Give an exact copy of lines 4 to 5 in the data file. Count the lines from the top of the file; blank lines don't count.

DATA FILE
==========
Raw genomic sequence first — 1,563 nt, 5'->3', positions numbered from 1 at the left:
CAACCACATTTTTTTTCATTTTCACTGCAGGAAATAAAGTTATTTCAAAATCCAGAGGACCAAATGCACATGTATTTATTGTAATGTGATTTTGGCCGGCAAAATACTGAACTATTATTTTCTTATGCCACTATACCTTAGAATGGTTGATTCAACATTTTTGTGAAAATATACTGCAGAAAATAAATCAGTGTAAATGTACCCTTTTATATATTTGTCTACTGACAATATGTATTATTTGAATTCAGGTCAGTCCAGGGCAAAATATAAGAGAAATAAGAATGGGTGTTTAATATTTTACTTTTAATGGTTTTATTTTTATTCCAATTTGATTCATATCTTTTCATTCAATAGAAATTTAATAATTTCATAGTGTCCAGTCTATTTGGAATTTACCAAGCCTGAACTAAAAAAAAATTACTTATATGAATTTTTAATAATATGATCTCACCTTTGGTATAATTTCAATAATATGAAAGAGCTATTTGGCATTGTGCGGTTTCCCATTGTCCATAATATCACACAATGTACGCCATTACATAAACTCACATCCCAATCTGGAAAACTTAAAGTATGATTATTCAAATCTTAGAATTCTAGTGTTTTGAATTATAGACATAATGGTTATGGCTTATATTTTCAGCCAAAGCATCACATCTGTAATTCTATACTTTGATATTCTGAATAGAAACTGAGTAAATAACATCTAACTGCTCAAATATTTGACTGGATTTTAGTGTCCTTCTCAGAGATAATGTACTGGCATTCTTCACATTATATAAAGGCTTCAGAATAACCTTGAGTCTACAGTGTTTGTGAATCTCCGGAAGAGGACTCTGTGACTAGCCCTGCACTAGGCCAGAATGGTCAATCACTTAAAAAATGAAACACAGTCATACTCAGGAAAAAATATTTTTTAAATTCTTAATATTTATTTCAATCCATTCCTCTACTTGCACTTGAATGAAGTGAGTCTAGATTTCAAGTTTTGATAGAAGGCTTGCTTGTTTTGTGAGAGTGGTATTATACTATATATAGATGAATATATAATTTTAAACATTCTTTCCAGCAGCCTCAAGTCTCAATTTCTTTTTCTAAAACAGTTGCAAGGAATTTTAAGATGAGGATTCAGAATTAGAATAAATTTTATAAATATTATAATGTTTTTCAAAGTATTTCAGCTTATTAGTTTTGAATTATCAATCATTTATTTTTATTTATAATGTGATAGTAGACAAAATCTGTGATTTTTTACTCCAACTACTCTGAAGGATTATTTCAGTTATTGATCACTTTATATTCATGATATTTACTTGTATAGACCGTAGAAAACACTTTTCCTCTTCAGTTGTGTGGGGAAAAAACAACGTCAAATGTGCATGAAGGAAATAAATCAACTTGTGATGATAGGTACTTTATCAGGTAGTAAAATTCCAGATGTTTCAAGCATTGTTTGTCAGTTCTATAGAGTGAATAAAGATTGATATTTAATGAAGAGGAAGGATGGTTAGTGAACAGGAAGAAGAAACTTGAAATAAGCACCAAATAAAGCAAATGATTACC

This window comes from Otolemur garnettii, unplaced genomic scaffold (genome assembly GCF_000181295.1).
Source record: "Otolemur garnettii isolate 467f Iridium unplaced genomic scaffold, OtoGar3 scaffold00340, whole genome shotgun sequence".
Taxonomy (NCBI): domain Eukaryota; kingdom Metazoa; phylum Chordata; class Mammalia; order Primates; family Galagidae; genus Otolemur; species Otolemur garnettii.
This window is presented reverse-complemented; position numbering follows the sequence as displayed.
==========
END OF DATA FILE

Source record: "Otolemur garnettii isolate 467f Iridium unplaced genomic scaffold, OtoGar3 scaffold00340, whole genome shotgun sequence".
Taxonomy (NCBI): domain Eukaryota; kingdom Metazoa; phylum Chordata; class Mammalia; order Primates; family Galagidae; genus Otolemur; species Otolemur garnettii.